• Yogurt. Although many brands have live and active cultures that are good for the gut, some brands are full with sugar, including added sugars like high-fructose corn syrup. According to the American Dietetic Association, added fruit and sweeteners on average contribute about 14 grams of sugar, making the total sugars about 26 grams (5 teaspoons) per 6-ounce container. Consider buying plain yogurt and sweetening it yourself with added fruit or honey.• Protein Bars. Commonly available in supermarkets and health food stores, protein bars have a ton of carbs relative to the amount of protein. These foods contain high amounts of sugar raising insulin levels that cause a drop in blood glucose levels. “After about an hour, you feel hungry again,” says Dr. Decotiis. According to Dr. Decotiis, foods with higher protein are more filling and better for your metabolism.
• Bran Muffins. Bran muffins are notoriously high in sugar and have a very high glycemic index. It is made up of refined carbohydrate and often also contains a fair amount of partially hydrogenated oils (aka trans fats); exactly what you want to stay away from if you want to get into shape.
“It always amazes me that people still think that there is some inherent good in having bran muffins for breakfast,” says Dr. Decotiis. “Trust me, there isn’t, even though they do contain some fiber. Carbohydrates that have a high glycemic index will give you a nice sugar rush, followed by a nasty crash.” According to Dr. Decotiis, whenever your body consumes a high glycemic rated food your insulin levels will go up dramatically. Increased insulin levels causes your body to store fat – which is not your goal nor are they healthy for your body as over time it can lead to pancreatic problems and the onset of type 2 diabetes. The key is to eat only complex carbohydrates that are naturally occurring foods.
“Low-fat foods are loaded with crabs,” warns Dr. Decotiis. “My message is ‘read labels’. Ask yourself how many grams of carbs are there per serving? So if you are consuming 28gm of carb per 6 gm of protein in a 200 calorie protein bar, that is not good for you. If you are overweight, you need to be very mindful of the carbs you are consuming.” Dr. Decotiis’ patients at the Manhattan Medical Weight Loss Physician center often discover after the initial consultation that they are consuming way too many carbs and not enough protein. Before coming to my weight loss practice many of these patients undergo aggressive exercise programs in an attempt to control their weight with no desirable results. Dr. Decotiis continues, “Many of my patients ask me ‘why?’ My answer? You’re not getting enough protein, not eating early in the day and you’re not incorporating enough calories in your diet.”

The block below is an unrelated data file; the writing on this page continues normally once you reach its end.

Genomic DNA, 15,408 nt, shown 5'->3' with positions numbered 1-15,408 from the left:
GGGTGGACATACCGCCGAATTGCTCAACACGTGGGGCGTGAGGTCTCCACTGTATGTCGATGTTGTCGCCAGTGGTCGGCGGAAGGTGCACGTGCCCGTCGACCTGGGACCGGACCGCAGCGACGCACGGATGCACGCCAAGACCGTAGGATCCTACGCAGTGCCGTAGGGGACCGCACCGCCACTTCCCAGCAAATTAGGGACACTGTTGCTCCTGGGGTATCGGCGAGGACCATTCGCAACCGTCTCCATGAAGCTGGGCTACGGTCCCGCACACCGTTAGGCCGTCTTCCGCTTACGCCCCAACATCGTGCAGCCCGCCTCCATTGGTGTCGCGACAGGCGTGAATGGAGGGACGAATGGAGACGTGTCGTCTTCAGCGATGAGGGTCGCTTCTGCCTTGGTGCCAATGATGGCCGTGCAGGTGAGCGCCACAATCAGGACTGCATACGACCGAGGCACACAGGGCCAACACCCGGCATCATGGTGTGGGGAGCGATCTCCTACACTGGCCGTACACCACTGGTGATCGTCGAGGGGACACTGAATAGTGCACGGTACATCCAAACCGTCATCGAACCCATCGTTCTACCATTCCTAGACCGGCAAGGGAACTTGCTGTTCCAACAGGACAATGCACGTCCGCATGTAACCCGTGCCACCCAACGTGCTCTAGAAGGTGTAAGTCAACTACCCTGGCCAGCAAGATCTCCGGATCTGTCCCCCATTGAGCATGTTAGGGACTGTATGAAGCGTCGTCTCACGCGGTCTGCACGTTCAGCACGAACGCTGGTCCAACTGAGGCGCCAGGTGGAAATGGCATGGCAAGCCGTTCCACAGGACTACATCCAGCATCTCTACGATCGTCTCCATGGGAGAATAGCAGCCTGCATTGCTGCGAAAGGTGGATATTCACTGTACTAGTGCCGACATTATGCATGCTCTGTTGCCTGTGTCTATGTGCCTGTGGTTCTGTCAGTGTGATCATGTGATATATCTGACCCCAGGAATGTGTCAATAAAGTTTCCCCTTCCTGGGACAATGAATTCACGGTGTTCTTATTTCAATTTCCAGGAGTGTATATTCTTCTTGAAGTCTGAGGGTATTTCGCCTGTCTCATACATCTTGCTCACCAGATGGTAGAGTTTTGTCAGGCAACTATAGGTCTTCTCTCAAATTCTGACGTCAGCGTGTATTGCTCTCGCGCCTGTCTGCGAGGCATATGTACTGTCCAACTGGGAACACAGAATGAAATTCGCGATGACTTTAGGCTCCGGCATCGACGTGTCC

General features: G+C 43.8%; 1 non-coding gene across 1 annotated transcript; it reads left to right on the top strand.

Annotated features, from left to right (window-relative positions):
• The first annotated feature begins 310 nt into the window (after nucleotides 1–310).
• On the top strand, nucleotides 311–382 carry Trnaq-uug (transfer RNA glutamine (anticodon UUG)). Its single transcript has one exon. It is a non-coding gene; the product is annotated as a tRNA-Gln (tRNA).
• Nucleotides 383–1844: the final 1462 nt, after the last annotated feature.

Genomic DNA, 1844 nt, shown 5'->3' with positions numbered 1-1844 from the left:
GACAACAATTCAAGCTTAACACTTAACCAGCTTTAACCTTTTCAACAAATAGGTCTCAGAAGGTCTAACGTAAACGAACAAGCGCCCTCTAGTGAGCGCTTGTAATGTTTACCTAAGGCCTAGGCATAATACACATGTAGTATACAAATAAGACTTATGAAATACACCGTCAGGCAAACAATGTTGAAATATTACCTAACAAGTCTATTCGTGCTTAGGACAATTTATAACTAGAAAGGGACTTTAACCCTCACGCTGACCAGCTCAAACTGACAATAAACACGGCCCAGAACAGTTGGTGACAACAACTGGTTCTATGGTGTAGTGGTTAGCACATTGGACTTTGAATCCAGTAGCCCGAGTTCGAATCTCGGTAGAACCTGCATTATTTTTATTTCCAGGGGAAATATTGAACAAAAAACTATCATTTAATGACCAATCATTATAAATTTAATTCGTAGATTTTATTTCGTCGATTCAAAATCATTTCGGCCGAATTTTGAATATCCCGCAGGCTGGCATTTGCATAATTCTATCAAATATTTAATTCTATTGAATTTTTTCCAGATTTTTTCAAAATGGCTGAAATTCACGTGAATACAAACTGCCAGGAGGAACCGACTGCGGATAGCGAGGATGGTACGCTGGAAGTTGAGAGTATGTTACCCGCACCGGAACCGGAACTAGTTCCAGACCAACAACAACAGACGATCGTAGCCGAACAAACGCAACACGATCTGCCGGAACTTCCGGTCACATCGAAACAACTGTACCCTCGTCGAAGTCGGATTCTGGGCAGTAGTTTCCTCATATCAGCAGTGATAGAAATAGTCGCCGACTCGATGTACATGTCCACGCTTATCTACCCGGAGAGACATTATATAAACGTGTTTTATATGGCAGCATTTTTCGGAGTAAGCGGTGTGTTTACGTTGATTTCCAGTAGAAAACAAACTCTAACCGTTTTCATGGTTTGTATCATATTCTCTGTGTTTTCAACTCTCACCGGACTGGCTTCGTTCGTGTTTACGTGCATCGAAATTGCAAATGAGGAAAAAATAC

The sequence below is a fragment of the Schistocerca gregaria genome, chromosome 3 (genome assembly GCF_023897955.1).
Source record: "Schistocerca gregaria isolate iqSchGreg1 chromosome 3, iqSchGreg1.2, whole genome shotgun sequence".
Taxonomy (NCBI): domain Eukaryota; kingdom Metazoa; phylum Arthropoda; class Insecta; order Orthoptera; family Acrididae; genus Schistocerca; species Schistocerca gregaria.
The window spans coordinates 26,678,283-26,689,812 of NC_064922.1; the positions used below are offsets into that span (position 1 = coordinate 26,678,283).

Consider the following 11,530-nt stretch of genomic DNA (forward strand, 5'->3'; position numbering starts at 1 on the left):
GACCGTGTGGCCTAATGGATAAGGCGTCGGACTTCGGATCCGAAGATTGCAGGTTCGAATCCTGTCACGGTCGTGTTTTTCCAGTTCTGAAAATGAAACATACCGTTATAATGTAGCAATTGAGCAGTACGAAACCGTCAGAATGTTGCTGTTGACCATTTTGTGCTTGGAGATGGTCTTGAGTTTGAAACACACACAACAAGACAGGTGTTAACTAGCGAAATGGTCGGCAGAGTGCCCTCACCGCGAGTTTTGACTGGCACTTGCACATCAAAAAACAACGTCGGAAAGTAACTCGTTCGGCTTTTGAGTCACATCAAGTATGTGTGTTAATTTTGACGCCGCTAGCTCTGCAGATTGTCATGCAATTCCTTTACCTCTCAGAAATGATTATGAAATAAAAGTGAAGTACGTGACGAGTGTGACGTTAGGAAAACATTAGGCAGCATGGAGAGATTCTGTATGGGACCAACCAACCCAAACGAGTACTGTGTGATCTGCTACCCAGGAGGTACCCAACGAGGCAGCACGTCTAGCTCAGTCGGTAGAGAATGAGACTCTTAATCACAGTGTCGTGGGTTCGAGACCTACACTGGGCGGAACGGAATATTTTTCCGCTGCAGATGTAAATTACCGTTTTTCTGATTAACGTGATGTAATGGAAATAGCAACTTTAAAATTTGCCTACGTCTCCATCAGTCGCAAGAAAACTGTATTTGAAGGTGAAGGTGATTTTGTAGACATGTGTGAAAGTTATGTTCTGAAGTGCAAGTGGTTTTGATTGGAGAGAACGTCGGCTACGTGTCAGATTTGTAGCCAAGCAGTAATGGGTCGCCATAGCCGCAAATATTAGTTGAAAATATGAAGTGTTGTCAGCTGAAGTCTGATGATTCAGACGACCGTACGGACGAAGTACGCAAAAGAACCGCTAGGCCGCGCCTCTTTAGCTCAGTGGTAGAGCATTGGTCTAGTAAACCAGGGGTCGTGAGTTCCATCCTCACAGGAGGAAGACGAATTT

Your Sleeping Habits May Be Causing Your Weight Gain. In addition to age, no exercise and too much food, lack of sleep may be causing you to add on the extra pounds. According to a recent study in the American Journal of Clinical Nutrition, inadequate sleep fosters weight gain, not just by increasing hunger, but also by slowing the body’s metabolism and speed at which it burns calories. Lack of sleep decreases leptin, a protein that acts as an appetite suppressant and tells the bodywhen it is full. People who are overweight have elevated leptin levels. A persistently elevated leptin level leads to resistance, meaning your brain does not respond normally to the hormone. Your brain’s capacity to “ignore” an elevated leptin level is similar to developing tolerance to pain medication, caffeine or alcohol. Exposing your brain to these substances on a regular basis leads to less responsiveness to the chemical in question. It also inhibits our production of insulin, which regulates blood sugar.
“Losing weight is difficult for so many people because we don’t understand how our body works,” adds Dr. Decotiis. “It is not all eating less and exercising more. A lot of this is metabolic and hormonal change.” Dr. Decotiis screens for medical conditions that cause weight loss increase and treats those conditions. “I diagnose and treat disorders. Good nutrition is only the first layer,” says Dr. Decotiis. “We address hormonal imbalances, thyroid sex hormones, low Leptin levels and insulin levels. My patients are liberated to learn that there are factors other than personal lifestyle choices when it comes to gaining and losing weight.”